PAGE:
Patient clinical data

A total of 481 glioma patients were analyzed in this study, including 300 astrocytomas, 70 oligodendrocytomas, 43 glioblastomas, 31 ependymomas, 14 oligodendrogliomas, and 23 other types of gliomas. Detailed clinical data for glioma patients are summarized in Table Table1.1. Patients included 264 (54.9%) men and 217 (45.1%) women, with 208 patients < 40 years of age and 273 ≥ 40 years of age. A total of 35 (7.3%) patients were classified as WHO grade I, 259 (53.8%) as WHO grade II, 124 (25.8%) as WHO grade III and 63 (13.1%) as WHO grade IV. 328 (68.2%) patients received gross-total tumor surgical resections and 153 (31.3%) received near-total or sub-total resections. Gamma knife radiotherapy was administered to 315 (65.5%) patients and conformal radiation therapy was administered to 122 (25.4%). Finally, 198 (41.1%) patients received chemotherapy. 438 (91.1%) patients had died at the last follow-up and 453 (94.2%) progressed during follow-up.

Table 1
Characteristics of glioma patients

Univariate analysis

In a univariate analysis of clinical factors, including patient gender and age, extent of tumor resection, and radiotherapy and chemotherapy regimen, we found that the median overall survival (OS) of WHO grade I–II glioma patients (12 months; 3-year survival rate = 9.0%) was longer than that of WHO grade III–IV patients (10 months; 3-year survival rate = 5.5%) (Log-rank p = 0.039) (Tables (Tables224). The extent of resection (gross-total resection) was a protective factor, as was chemotherapy, in all glioma patients. Overall, gross-total resection was associated with a 33.3 (Log-rank p = 0.000, HR = 0.667, 95% CI = 0.545–0.817, p = 0.000) and 36.5% (Log-rank p = 0.000, HR = 0.63.5, 95% CI = 0.519–0.777, p = 0.000) decrease in OS and PFS mortality hazards, respectively. Median OS and PFS were 11 and 8 months, respectively, with 10.2% and 6.0% 3-year survival rates. In low-grade glioma patients, gross-total resection was associated with a 32.3% (Log-rank p = 0.000, HR = 0.677, 95% CI = 0.522–0.878, p = 0.003) and 35.8% (Log-rank p = 0.000, HR = 64.2, 95% CI = 0.496–0.831, p = 0.001) decrease in OS and PFS mortality hazards, respectively. Median OS and PFS were 11 and 8 months, respectively, with 12.5% and 7.1% 3-year survival rates. Finaly, in high-grade glioma patients, gross-total resection was associated with a 37.6% (Log-rank p = 0.002, HR = 0.62.4, 95% CI = 0.451–0.864, p = 0.004) and 39.3% (Log-rank p = 0.001, HR = 60.7, 95% CI = 0.439–0.840, p = 0.003) decrease in OS and PFS mortality hazard, respectively. Median OS and PFS were 10 and 8 months, respectively, with 6.9% and 4.5% 3-year survival rates. Treatment with chemotherapy was also associated with an overall reduced risk of death as measured by increased patient OS (3-year survival rate = 14.2%, median survival = 12 months, Log-rank p = 0.000, HR = 0.643, 95% CI = 0.528–0.782, p = 0.000) and PFS (3-years survival rate = 11.6%, median survival = 8 months, Log-rank p = 0.000, HR = 0.731, 95% CI = 0.602–0.889, p = 0.002). This same trend was observed in OS (3-year survival rate = 16.2%, median survival = 12 months, Log-rank p = 0.000, HR = 0.665, 95% CI = 0.517–0.855, p = 0.001) and PFS (3-year survival rate = 13.3%, median survival = 8 months, Log-rank p = 0.004, HR = 0.722, 95% CI = 0.523–0.926, p = 0.010) of low-grade glioma patients, and in OS (3-year survival rate = 11.3%, median survival = 12 months, Log-rank p = 0.001, HR = 0.617, 95% CI = 0.450–0.846, p = 0.003) of high-grade patients. No significant correlations were identified between patient gender and age, WHO tumor grade, or radiotherapy and prognosis as measured by OS and PFS.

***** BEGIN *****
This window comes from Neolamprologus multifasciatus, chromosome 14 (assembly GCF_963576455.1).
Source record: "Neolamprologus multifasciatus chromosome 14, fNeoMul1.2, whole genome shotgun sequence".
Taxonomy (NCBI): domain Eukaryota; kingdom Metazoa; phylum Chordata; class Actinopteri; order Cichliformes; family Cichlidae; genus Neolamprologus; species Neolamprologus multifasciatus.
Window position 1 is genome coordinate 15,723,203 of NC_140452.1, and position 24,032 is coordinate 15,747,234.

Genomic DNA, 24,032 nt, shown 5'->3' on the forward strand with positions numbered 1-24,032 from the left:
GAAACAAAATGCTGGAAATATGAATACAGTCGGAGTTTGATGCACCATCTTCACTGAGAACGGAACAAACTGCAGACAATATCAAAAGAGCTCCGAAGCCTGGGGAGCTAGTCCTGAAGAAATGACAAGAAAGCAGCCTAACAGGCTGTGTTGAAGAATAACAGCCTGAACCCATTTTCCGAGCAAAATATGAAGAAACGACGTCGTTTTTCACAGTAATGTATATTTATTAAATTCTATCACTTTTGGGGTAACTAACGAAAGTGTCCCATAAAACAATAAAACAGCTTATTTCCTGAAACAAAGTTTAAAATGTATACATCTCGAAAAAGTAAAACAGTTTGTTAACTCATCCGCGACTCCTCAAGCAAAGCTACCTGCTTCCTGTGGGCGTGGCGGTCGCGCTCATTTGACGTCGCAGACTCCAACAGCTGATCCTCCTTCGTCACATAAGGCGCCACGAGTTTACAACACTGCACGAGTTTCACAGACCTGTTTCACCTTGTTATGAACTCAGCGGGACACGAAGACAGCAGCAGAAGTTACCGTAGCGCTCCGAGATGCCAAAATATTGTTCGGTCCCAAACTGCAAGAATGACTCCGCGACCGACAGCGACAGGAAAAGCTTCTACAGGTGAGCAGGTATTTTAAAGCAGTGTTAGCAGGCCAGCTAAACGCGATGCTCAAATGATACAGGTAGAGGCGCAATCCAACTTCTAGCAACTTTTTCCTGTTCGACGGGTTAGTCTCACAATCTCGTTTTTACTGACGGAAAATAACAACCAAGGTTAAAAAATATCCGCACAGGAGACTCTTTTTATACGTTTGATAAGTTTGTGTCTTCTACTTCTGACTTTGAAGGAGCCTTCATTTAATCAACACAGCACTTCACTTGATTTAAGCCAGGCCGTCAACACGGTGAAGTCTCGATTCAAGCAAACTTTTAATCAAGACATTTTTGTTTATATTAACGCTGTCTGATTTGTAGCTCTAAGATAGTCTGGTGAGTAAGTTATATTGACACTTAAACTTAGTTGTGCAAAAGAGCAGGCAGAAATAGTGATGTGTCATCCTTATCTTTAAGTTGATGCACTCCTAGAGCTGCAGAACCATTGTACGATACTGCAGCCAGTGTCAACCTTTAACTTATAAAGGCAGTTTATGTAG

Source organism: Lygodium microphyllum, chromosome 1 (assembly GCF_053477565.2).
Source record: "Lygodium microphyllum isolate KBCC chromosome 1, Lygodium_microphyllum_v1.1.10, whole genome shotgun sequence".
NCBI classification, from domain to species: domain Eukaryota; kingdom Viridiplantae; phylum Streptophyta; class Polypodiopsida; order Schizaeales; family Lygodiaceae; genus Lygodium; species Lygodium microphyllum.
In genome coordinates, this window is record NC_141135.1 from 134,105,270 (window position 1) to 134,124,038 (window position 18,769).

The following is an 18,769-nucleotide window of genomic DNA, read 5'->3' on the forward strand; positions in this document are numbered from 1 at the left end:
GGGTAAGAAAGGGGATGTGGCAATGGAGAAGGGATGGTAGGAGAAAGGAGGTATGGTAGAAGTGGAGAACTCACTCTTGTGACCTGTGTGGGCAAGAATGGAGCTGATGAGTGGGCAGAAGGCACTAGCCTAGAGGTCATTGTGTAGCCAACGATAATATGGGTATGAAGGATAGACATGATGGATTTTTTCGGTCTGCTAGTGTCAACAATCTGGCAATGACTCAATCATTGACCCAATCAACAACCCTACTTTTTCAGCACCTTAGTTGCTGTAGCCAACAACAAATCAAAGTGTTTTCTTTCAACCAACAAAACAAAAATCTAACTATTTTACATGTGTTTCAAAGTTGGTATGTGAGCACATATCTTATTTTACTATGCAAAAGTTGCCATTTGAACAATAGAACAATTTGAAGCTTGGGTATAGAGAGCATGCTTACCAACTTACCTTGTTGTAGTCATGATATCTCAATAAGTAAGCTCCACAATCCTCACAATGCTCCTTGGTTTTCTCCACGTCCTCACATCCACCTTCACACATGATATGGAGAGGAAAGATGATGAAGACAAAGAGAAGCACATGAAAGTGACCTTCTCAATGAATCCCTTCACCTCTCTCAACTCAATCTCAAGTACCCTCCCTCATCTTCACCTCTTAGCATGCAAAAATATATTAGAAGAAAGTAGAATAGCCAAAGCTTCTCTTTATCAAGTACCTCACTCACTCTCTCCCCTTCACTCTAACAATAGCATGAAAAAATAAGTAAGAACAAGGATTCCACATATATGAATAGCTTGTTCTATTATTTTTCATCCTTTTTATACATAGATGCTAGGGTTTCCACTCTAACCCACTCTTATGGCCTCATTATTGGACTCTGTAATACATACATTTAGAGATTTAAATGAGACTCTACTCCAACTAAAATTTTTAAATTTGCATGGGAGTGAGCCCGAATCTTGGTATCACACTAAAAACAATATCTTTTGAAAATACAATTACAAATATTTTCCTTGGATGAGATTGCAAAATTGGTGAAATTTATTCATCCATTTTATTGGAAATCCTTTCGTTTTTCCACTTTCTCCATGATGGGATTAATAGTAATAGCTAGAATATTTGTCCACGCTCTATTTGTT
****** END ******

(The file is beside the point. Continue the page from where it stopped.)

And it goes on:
Table 2
Univariate analysis of the impact of clinical factors on glioma patient OS and PFS
Table 4
Univariate analysis of the impact of clinical factors on high-grade glioma patient OS and PFS
Table 3
Univariate analysis of the impact of clinical factors on low-grade glioma patient OS and PFS

According to Log-rank tests and Cox regression analysis, the two SNPs we studied were not correlated with OS or PFS in glioma patients (Table (Table5).5). However, we found that the IL-10 rs1800871 C/T genotype was associated with increased OS in low-grade glioma cases (3-year survival rate = 13.1%, median survival = 12 months, Log-rank p = 0.019, HR=0.745, 95% CI=0.573–0.969, p = 0.028), but not high-grade cases. We also found that the PRKDC rs7003908 C/C genotype correlated with poor prognosis in high-grade glioma patients as measured by OS (3-year survival rate = 0.0%, median survival = 6 months, Log-rank p = 0.000, HR = 4.556, 95% CI = 1.936–10.721, p = 0.001) and PFS (3-year survival rate = 0.0%, median survival = 4 months, Log-rank p = 0.000, HR = 4.430, 95% CI = 1.884–10.416, p = 0.001), although this was not observed in low-grade glioma patients.